Most, if not all, of the new subcompact offerings we've seen in the last few years - the Fiat 500, Ford Fiesta, Hyundai Accent, Mazda 2, and Nissan's own Cube - have played to an upmarket strategy. The hope and expectation is that wealthier buyers downsizing from other segments will pay extra for small cars that cater to all the right-brain pleasures of a larger car - style, performance, trendiness, comfort, etc. The new Nissan Versa, however, remains a steadfast adherent to the notion that subcompact buyers consider price, practicality, reliability, and not much else. No surprise, therefore, it's not as nice as the competitors I just mentioned. It takes about a second's glance around the cabin to notice the lower-grade plastics and the completely unadorned dash. The Versa doesn't hit the segment's 40-mpg benchmark, doesn't stand out as a performer, and, even with a well-executed new exterior design, won't win any fashion contest. And don't expect lots of standard tech goodies. And by "tech goodies" I mean intermittent windshield wipers.
So, bad car and shame on Nissan, right? Wrong. Bravo, Nissan. In case you haven't noticed, the economy still stinks, especially for those at the bottom. Unemployment for teenagers is above twenty percent. Retirees are getting reamed by the stock market even as the federal government considers cuts to Medicare. For those groups and others, an $11,750 new car - about fifteen percent cheaper than the lowest-priced Fiesta -- is a very good thing. And the Versa is a fine $11,750 car. Comfy seats, good air-conditioning, antilock brakes, and venerable Japanese quality, not to mention a full warranty. And the Versa doesn't drive badly, either. I drove it on a racetrack, surely the last thing any real owner would do, and found it offers accurate steering, a compliant yet composed suspension, and resilient brakes (at least resilient enough for the 109-hp engine and 2360-pound curb weight).
There is one caveat here. The test model I drove does not cost $11,750, but rather, $16,320. That extra $4600 buys power locks and windows, an automatic transmission, and remote keyless entry as well as a few goodies like Bluetooth and fifteen-inch aluminum wheels. However, it does not buy you the vastly more upscale interior materials of a Ford Fiesta, the superior reflexes of a Mazda 2, or the style of a Fiat 500. In other words, it's a nonstarter. The Versa is a very good "supercheap" car but not a very good "kind of cheap" car.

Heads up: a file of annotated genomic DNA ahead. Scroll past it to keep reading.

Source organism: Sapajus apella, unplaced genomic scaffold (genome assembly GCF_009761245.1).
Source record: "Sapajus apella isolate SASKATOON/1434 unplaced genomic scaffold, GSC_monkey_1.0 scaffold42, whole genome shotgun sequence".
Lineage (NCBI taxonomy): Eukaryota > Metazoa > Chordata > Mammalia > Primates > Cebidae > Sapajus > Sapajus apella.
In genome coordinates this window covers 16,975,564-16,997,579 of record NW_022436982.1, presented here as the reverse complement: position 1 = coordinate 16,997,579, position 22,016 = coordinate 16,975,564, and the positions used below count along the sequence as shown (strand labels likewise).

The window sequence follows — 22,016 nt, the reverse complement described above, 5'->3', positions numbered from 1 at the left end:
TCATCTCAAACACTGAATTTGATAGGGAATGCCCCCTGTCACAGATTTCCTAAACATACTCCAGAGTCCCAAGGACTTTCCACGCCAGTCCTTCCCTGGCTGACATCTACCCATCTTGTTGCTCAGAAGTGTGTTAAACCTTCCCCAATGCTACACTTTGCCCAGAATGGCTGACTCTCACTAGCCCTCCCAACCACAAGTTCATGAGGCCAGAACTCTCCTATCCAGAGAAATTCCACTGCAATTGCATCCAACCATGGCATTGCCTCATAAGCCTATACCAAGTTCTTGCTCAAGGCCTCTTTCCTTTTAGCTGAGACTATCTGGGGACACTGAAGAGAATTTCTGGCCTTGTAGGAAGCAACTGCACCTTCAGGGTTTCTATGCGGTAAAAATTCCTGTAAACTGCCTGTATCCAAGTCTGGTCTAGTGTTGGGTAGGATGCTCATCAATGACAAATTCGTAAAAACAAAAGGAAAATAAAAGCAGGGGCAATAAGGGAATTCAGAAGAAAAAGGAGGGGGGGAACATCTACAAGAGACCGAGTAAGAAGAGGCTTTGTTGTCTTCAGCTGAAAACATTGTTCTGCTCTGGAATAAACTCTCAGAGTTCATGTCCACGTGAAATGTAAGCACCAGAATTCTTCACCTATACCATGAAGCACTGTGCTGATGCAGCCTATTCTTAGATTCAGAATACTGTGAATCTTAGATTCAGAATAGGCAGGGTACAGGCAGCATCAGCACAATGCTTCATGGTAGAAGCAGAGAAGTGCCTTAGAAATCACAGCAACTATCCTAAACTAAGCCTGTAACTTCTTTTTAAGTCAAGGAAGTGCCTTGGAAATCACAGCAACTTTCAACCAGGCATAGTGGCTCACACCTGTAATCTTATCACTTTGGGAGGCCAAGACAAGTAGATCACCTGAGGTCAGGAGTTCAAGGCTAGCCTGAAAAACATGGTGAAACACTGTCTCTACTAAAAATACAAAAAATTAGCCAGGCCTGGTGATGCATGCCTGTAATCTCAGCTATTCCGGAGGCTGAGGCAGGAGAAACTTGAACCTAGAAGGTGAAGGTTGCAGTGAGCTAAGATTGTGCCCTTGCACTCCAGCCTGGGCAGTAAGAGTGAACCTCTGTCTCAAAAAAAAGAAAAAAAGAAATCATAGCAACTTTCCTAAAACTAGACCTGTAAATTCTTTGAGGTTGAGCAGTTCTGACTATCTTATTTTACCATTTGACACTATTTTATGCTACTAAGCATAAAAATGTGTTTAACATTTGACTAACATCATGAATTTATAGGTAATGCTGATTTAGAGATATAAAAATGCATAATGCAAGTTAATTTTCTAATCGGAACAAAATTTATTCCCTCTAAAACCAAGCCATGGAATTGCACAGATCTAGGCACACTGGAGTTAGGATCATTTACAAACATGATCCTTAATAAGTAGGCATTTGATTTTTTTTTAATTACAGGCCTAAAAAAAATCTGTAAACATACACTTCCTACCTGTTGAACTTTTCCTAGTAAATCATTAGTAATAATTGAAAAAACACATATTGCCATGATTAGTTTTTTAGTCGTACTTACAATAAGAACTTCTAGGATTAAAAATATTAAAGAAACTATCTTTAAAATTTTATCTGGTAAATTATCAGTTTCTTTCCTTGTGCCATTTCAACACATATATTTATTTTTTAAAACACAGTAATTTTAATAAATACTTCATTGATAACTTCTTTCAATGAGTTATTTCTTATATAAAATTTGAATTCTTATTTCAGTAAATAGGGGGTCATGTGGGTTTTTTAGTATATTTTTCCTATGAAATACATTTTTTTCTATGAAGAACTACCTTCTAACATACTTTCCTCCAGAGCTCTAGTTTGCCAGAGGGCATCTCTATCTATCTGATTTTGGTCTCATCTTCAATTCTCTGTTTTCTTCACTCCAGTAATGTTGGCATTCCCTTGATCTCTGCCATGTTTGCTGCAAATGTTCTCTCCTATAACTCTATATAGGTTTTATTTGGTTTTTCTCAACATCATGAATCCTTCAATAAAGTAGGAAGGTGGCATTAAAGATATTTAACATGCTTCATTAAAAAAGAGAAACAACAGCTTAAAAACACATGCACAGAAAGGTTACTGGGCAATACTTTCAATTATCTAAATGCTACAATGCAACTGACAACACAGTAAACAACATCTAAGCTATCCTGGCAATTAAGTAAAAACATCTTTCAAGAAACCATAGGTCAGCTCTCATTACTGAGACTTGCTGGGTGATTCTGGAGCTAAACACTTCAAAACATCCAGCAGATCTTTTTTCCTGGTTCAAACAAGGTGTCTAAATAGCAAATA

David Zenlea, Assistant Editor
I first drove the Versa at Waterford Hills Raceway under the tutelage of West Coast Editor Jason Cammisa. While a 109-hp economy car might seem an odd choice for track work, the Versa was an excellent vehicle for a dilettante like me to learn the basics of apexes and braking zones. The low-rolling-resistance tires, though, clearly took a beating and look a little ragged.
Out in the real world of 30-mph speed limits and grocery carts, the Nissan Versa is a perfectly inoffensive economy sedan. It's clear that it was built down to a price, with hard plastics throughout the cabin and doors that produce a hollow rattle when slammed. The driving experience is acceptable but wholly unremarkable. I'm surprised (and disappointed) that a car with such a small engine and low curb weight can't meet the magical 40-mpg mark on the highway.
As David Zenlea explained, the real problem comes down to our test car's price of $16,320. For that money, I'd instead consider buying the Ford Fiesta, Mazda 2, Honda Fit, or Fiat 500 -- cars that are more attractive, have nicer interiors, and are better to drive than the Nissan Versa.
Jake Holmes, Associate Web Editor
Anyone worried about missing the magic 40-mpg mark in a Versa should do the math on how much money it costs to purchase a car with a 40-mpg highway rating. Then look at how long it would take to make up that sticker-price difference in terms of gas savings given that the cheaper Versa manages 38 mpg on the highway. Unless you're driving hundreds of thousands of miles in your subcompact in the next couple years, the fuel economy issue is a nonstarter.
My coworkers have pointed out the difference in pricing strategy between Nissan and virtually everyone else selling a subcompact car in America. I think it was very wise to hold the line on pricing and not try to force all subcompact buyers to move upmarket. As David Zenlea says, a fifteen percent price difference is huge in this class, and shoppers looking for a less Spartan experience would be better served buying a lightly used compact than optioning out a new subcompact.
I was pleasantly surprised after my weekend in the Versa. With the trend to move all cars upmarket and physically larger, the Versa is a breath of fresh air. Basic transportation, sure, but it's reliable, safe, and affordable. There are hundreds of thousands of car shoppers who care only about those three points. I didn't miss soft-touch plastics, infotainment, or anything else while I was driving the Versa. My only complaint is that the FM radio has pretty weak reception in comparison to pretty much every other car I've driven this year. If you desire a basic new car, the Versa is certainly worth a test drive. Just ask yourself how much upgrades and luxuries really matter when you're looking at the ballooning monthly payment at the Fiat or Ford dealer.
Phil Floraday, Senior Web Editor